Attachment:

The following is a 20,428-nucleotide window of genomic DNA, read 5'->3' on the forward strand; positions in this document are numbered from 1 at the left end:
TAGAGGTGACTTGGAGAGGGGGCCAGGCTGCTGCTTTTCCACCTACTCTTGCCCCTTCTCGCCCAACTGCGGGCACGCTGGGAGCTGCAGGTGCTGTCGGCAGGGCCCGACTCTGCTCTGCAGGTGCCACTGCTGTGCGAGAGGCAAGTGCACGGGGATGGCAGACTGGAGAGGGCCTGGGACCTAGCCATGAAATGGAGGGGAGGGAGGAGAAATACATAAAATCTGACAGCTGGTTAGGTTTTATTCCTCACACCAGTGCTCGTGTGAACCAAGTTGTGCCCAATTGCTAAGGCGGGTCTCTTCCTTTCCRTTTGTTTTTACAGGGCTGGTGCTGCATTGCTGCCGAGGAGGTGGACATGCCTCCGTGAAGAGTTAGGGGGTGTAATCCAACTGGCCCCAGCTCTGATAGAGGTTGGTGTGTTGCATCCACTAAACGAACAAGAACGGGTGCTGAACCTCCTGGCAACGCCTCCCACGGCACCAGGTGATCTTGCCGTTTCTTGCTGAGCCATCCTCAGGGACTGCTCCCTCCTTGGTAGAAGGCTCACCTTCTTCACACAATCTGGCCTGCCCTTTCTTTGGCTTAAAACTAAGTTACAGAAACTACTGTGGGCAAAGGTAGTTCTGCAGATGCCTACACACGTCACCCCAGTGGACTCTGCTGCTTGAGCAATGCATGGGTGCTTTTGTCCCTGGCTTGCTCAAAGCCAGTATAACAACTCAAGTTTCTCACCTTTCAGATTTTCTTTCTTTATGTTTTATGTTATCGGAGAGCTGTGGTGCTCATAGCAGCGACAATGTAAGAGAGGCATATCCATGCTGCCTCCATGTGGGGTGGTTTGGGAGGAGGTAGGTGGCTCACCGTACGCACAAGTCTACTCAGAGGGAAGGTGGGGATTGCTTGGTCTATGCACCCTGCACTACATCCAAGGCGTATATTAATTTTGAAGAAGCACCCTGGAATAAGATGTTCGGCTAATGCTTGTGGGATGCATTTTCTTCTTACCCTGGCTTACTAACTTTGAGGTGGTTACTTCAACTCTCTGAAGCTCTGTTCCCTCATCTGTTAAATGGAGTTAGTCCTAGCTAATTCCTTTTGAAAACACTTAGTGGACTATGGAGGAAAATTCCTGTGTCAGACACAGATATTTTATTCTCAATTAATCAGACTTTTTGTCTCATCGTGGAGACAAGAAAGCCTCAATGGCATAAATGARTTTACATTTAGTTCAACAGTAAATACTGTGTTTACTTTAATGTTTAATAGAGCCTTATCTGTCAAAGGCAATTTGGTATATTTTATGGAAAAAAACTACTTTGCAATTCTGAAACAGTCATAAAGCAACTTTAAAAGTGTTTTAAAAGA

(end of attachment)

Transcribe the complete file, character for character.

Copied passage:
The following is a 20,428-nucleotide window of genomic DNA, read 5'->3' on the forward strand; positions in this document are numbered from 1 at the left end:
TAGAGGTGACTTGGAGAGGGGGCCAGGCTGCTGCTTTTCCACCTACTCTTGCCCCTTCTCGCCCAACTGCGGGCACGCTGGGAGCTGCAGGTGCTGTCGGCAGGGCCCGACTCTGCTCTGCAGGTGCCACTGCTGTGCGAGAGGCAAGTGCACGGGGATGGCAGACTGGAGAGGGCCTGGGACCTAGCCATGAAATGGAGGGGAGGGAGGAGAAATACATAAAATCTGACAGCTGGTTAGGTTTTATTCCTCACACCAGTGCTCGTGTGAACCAAGTTGTGCCCAATTGCTAAGGCGGGTCTCTTCCTTTCCRTTTGTTTTTACAGGGCTGGTGCTGCATTGCTGCCGAGGAGGTGGACATGCCTCCGTGAAGAGTTAGGGGGTGTAATCCAACTGGCCCCAGCTCTGATAGAGGTTGGTGTGTTGCATCCACTAAACGAACAAGAACGGGTGCTGAACCTCCTGGCAACGCCTCCCACGGCACCAGGTGATCTTGCCGTTTCTTGCTGAGCCATCCTCAGGGACTGCTCCCTCCTTGGTAGAAGGCTCACCTTCTTCACACAATCTGGCCTGCCCTTTCTTTGGCTTAAAACTAAGTTACAGAAACTACTGTGGGCAAAGGTAGTTCTGCAGATGCCTACACACGTCACCCCAGTGGACTCTGCTGCTTGAGCAATGCATGGGTGCTTTTGTCCCTGGCTTGCTCAAAGCCAGTATAACAACTCAAGTTTCTCACCTTTCAGATTTTCTTTCTTTATGTTTTATGTTATCGGAGAGCTGTGGTGCTCATAGCAGCGACAATGTAAGAGAGGCATATCCATGCTGCCTCCATGTGGGGTGGTTTGGGAGGAGGTAGGTGGCTCACCGTACGCACAAGTCTACTCAGAGGGAAGGTGGGGATTGCTTGGTCTATGCACCCTGCACTACATCCAAGGCGTATATTAATTTTGAAGAAGCACCCTGGAATAAGATGTTCGGCTAATGCTTGTGGGATGCATTTTCTTCTTACCCTGGCTTACTAACTTTGAGGTGGTTACTTCAACTCTCTGAAGCTCTGTTCCCTCATCTGTTAAATGGAGTTAGTCCTAGCTAATTCCTTTTGAAAACACTTAGTGGACTATGGAGGAAAATTCCTGTGTCAGACACAGATATTTTATTCTCAATTAATCAGACTTTTTGTCTCATCGTGGAGACAAGAAAGCCTCAATGGCATAAATGARTTTACATTTAGTTCAACAGTAAATACTGTGTTTACTTTAATGTTTAATAGAGCCTTATCTGTCAAAGGCAATTTGGTATATTTTATGGAAAAAAACTACTTTGCAATTCTGAAACAGTCATAAAGCAACTTTAAAAGTGTTTTAAAAGA